Follow-up clinical data included any MI, death, repeat revascularization, hemorrhagic/vascular complications, and stroke or transient neurological ischemic events. Late (6-month) angiographic measurements were similar to those made immediately after the procedure, and any repeat coronary angiography occurring for symptoms earlier than 6 months and followed by repeat revascularization was included as an end point angiogram for analysis. Baseline and early postintervention IVUS studies were quantified for CSA of the reference vessel, target lesion lumen, and plaque plus media. IVUS MLD and arc of calcium were also measured. All IVUS measurements were made at the intravascular core laboratories at the Washington Hospital Center (G.S.M.) and Stanford University Medical Center (P.J.F. and P.G.Y.).
Sequential cineangiograms were obtained before and after directional atherectomy, after adjunct PTCA (if performed), and at follow-up with identical imaging parameters. Intracoronary nitroglycerin, 50 to 200 μg, was given during the procedure and at follow-up to relieve any baseline spasm and thus standardize vasomotor tone. All procedural and follow-up cineangiograms were forwarded to the Washington Hospital Center Angiographic Core Laboratory for analysis. Standard criteria for lesion morphology were used to assess lesion complexity before the procedure and to identify complications after atherectomy or adjunct PTCA.8 Quantitative angiography was performed using digitized cine frames that demonstrated the stenosis in its two sharpest and tightest views. With the contrast-filled injection catheter as the calibration standard, reference diameters and MLDs were determined with an automated edge-detection algorithm (CMS, Medis)9 ; these values were then used to calculate the percent diameter stenosis before and after atherectomy, after adjunct PTCA, if performed, and at follow-up. Early gain was defined as the initial improvement in MLD (in millimeters) obtained before and after the procedure; late loss was defined as the loss in MLD (in millimeters) during the follow-up period. Binary restenosis was defined as a >50% follow-up diameter stenosis.
All clinical and angiographic data were submitted to the Cardiovascular Data Analysis Center at the Beth Israel Deaconess Medical Center, Boston, Mass, for data entry, validation, end-point determination, and analysis. Primary quantitative coronary angiographic measurements were made at the Angiographic Core Laboratory of the Washington Hospital Center, Washington, DC. Data are presented as numerical means and SDs for all continuous measurements and percentages for count data. Multivariable logistic regression models were used to determine independent predictors of restenosis by stepwise selection; covariates examined included clinical characteristics (patient age, sex, history of diabetes mellitus, hypertension, dyslipidemia before MI, previous CABG, current cigarette smoking, Canadian Cardiovascular Society angina class), lesion morphological features (target vessel, lesion location, angulation, tortuosity, moderate to severe calcification, thrombus, eccentricity, bifurcation site), adjunctive PTCA, postprocedure dissection grade B or worse, and quantitative angiographic measures (preprocedure lesion length as well as reference vessel diameter, MLD, and diameter stenosis measured both before and after the procedure). All statistical analyses were performed with the SAS for Windows versions 6.08 to 6.12 (SAS Institute).10 11 Cumulative frequency distribution curves were used to illustrate the distribution of the angiographic end points for the total study population.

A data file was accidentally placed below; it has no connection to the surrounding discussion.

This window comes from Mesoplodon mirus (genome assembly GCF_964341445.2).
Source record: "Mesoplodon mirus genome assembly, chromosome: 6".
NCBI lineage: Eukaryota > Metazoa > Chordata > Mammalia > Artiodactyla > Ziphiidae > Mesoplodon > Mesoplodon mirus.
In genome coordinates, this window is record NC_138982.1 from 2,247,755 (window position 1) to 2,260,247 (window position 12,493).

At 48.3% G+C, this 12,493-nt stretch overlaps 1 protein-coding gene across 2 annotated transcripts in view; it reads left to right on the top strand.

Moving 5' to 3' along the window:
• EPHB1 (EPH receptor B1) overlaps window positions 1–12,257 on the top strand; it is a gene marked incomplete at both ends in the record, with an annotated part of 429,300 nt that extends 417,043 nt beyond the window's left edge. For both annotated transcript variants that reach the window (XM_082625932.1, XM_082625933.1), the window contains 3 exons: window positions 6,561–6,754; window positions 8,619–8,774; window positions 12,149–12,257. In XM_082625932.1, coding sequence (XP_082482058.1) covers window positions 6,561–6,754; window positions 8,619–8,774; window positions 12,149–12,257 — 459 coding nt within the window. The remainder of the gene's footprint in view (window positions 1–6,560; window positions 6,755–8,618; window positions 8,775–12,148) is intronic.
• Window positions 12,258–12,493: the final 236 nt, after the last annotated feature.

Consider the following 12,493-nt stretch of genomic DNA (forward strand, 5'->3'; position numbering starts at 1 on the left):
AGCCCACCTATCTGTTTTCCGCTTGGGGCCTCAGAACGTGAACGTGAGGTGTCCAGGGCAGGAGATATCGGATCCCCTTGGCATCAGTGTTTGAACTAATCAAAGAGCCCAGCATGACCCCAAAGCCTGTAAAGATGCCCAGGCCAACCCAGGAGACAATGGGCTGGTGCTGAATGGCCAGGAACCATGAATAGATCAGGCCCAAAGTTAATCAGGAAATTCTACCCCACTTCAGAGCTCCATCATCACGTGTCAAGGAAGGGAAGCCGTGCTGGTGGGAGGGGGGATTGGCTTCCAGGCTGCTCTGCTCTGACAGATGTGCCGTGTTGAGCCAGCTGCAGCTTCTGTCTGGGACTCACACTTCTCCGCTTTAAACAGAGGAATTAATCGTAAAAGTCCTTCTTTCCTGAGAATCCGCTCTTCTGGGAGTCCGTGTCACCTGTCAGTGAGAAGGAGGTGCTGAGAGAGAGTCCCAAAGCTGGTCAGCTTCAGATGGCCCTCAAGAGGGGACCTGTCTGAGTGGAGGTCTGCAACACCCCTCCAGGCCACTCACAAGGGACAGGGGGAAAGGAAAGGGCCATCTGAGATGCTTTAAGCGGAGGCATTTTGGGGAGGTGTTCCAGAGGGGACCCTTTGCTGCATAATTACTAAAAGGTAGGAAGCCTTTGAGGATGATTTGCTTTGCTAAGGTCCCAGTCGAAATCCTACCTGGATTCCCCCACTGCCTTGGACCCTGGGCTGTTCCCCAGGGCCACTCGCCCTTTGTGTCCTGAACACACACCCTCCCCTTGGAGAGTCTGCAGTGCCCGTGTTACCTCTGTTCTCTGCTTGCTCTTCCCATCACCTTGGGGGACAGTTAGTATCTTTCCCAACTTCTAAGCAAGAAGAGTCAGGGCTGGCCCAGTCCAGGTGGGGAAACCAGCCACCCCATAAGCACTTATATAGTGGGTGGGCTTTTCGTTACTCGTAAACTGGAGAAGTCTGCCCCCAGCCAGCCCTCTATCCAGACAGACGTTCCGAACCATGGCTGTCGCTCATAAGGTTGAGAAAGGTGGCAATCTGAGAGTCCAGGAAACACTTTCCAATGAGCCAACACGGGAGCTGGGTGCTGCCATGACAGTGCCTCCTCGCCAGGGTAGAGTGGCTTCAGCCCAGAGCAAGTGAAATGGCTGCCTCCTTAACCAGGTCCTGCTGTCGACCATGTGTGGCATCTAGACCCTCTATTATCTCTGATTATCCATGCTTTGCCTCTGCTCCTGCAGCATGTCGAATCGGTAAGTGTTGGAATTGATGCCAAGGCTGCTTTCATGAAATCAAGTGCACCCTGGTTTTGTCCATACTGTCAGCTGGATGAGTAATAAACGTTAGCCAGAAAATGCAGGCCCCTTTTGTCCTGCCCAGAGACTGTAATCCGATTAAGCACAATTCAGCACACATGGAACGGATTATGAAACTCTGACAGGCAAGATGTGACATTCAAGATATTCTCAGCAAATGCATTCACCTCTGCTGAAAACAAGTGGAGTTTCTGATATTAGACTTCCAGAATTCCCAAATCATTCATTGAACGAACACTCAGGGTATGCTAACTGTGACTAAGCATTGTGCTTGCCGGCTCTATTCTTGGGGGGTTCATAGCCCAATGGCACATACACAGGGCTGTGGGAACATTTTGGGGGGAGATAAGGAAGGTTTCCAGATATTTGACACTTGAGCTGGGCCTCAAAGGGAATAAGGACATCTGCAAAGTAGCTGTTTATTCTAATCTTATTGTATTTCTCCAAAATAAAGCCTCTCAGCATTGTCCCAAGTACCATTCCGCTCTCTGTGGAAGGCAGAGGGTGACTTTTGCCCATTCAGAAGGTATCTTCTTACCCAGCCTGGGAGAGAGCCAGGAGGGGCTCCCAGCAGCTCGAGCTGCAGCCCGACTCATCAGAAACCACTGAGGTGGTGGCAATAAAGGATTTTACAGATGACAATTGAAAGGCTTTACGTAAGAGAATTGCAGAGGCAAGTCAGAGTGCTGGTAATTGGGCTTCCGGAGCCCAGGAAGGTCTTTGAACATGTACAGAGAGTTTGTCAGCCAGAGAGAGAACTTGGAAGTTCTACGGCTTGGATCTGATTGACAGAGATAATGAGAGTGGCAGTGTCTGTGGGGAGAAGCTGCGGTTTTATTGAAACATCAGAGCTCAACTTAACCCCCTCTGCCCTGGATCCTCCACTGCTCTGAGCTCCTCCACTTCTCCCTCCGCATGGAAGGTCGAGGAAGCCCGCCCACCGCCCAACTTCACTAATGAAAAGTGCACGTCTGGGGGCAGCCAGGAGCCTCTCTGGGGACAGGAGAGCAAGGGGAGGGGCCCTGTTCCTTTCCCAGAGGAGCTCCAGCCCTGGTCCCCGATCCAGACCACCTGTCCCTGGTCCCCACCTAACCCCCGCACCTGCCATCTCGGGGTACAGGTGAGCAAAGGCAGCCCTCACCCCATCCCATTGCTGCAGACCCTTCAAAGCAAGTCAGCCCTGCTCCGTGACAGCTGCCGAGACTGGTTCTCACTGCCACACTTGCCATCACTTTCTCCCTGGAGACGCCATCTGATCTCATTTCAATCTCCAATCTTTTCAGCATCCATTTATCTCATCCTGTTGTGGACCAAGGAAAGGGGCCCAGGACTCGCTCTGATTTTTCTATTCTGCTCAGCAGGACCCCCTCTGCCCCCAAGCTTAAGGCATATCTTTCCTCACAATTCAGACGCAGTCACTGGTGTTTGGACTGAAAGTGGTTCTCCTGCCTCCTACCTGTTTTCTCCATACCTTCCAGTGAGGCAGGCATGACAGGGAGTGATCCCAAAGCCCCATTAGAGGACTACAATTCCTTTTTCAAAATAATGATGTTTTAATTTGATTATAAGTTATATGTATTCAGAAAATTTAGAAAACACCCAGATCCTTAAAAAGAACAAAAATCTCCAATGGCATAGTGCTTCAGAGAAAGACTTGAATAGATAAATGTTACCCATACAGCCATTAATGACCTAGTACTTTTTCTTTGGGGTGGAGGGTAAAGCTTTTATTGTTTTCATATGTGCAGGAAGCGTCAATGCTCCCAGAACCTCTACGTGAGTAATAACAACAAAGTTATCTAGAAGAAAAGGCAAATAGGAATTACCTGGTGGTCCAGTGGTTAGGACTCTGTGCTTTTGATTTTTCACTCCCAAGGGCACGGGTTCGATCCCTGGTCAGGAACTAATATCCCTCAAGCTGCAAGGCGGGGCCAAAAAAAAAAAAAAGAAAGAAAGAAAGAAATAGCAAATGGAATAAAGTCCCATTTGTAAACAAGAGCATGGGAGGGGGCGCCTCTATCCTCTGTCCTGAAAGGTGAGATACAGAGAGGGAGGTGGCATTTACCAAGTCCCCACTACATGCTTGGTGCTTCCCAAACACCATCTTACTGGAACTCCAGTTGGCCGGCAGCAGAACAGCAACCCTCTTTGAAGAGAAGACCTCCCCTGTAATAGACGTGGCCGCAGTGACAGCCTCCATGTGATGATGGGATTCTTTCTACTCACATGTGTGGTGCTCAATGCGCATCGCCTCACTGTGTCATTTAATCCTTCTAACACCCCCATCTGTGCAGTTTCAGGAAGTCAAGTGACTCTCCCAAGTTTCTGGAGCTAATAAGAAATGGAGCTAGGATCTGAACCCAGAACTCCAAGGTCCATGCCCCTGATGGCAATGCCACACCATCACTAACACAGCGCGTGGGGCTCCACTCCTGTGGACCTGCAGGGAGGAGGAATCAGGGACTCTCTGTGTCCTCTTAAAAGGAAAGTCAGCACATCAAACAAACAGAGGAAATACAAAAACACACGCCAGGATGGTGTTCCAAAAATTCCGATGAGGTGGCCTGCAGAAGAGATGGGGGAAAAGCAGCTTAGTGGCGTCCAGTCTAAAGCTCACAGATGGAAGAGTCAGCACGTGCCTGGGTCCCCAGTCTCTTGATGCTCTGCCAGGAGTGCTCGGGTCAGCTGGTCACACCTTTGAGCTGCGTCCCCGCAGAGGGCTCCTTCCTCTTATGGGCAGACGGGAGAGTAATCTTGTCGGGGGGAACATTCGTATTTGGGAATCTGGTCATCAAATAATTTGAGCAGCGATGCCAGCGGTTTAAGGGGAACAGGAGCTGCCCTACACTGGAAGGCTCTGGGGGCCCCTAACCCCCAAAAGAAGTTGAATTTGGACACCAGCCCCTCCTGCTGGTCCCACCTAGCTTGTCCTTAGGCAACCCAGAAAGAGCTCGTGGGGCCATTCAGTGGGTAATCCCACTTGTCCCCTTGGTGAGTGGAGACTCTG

Patient Population and Lesion Characteristics
During the study period, 216 patients met eligibility requirements for OARS out of a total universe of 781 patients undergoing DCA at the four participating centers. Of the 565 patients excluded, 460 (82%) failed to meet eligibility criteria, 53 patients (9%) refused, and 52 physicians (9%) declined participation. Of the 216 patients enrolled, 17 patients were found to be ineligible and were not enrolled because of heavy lesion calcium by IVUS or fluoroscopy (11 patients), another lesion treated first resulting in exclusion (1 patient), no IVUS catheter available (1 patient), lesion <60% stenosis (2 patients), 2 previous restenosis episodes (1 patient), and hemodynamic deterioration before the procedure (1 patient). The total study group thus consisted of 199 patients, with 213 lesions treated.
Patient demographics and clinical status are listed in Table 1⇓. The clinical profile shows a high percentage of patients with history of MI (46%), recent MI <2 months (26%), unstable angina (78%), and prior coronary intervention (29%). Thirteen patients (7%) had undergone a prior percutaneous intervention of the target lesion. The baseline lesion characteristics are listed in Table 2⇓ for the 213 lesions treated according to the QCA core laboratory. The most common vessel treated was the left anterior descending coronary artery in 54%, followed by the right coronary artery in 31%, circumflex artery in 14%, and left main in 1%. The American Heart Association/American College of Cardiology modified lesion classification grade was B2 in 59%, B1 in 33%, A in 7%, and C in 1%. Lesion location was predominantly in mid (50%) and proximal (32%) segments, and the majority of lesions were <10 mm long (78%). The target lesion was eccentric in 57%, mildly calcified in 80%, and included a bifurcation with side-branch involvement in 4%.
Short-term Procedural Results